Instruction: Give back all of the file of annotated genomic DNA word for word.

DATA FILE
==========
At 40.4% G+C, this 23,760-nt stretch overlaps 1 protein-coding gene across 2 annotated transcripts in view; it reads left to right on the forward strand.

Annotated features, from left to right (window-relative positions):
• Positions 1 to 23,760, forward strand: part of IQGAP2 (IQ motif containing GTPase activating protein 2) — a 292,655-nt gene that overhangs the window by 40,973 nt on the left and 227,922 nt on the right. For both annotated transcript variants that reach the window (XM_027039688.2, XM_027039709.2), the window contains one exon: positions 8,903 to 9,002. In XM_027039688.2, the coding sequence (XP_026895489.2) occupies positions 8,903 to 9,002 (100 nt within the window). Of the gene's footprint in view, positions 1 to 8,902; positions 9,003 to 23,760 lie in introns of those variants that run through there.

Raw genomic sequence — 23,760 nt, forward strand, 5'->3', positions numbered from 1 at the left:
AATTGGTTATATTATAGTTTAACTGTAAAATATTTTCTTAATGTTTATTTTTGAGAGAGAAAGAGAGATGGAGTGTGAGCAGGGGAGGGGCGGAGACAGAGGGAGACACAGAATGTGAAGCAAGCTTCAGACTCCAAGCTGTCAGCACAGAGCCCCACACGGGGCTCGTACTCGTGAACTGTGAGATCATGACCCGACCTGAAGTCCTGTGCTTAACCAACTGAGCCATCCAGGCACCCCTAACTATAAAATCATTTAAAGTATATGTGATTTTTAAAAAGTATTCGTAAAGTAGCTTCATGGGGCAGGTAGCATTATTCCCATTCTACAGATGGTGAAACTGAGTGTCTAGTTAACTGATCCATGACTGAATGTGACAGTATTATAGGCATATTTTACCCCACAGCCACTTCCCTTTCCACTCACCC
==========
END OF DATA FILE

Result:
At 40.4% G+C, this 23,760-nt stretch overlaps 1 protein-coding gene across 2 annotated transcripts in view; it reads left to right on the forward strand.

Annotated features, from left to right (window-relative positions):
• Positions 1 to 23,760, forward strand: part of IQGAP2 (IQ motif containing GTPase activating protein 2) — a 292,655-nt gene that overhangs the window by 40,973 nt on the left and 227,922 nt on the right. For both annotated transcript variants that reach the window (XM_027039688.2, XM_027039709.2), the window contains one exon: positions 8,903 to 9,002. In XM_027039688.2, the coding sequence (XP_026895489.2) occupies positions 8,903 to 9,002 (100 nt within the window). Of the gene's footprint in view, positions 1 to 8,902; positions 9,003 to 23,760 lie in introns of those variants that run through there.

Raw genomic sequence — 23,760 nt, forward strand, 5'->3', positions numbered from 1 at the left:
AATTGGTTATATTATAGTTTAACTGTAAAATATTTTCTTAATGTTTATTTTTGAGAGAGAAAGAGAGATGGAGTGTGAGCAGGGGAGGGGCGGAGACAGAGGGAGACACAGAATGTGAAGCAAGCTTCAGACTCCAAGCTGTCAGCACAGAGCCCCACACGGGGCTCGTACTCGTGAACTGTGAGATCATGACCCGACCTGAAGTCCTGTGCTTAACCAACTGAGCCATCCAGGCACCCCTAACTATAAAATCATTTAAAGTATATGTGATTTTTAAAAAGTATTCGTAAAGTAGCTTCATGGGGCAGGTAGCATTATTCCCATTCTACAGATGGTGAAACTGAGTGTCTAGTTAACTGATCCATGACTGAATGTGACAGTATTATAGGCATATTTTACCCCACAGCCACTTCCCTTTCCACTCACCC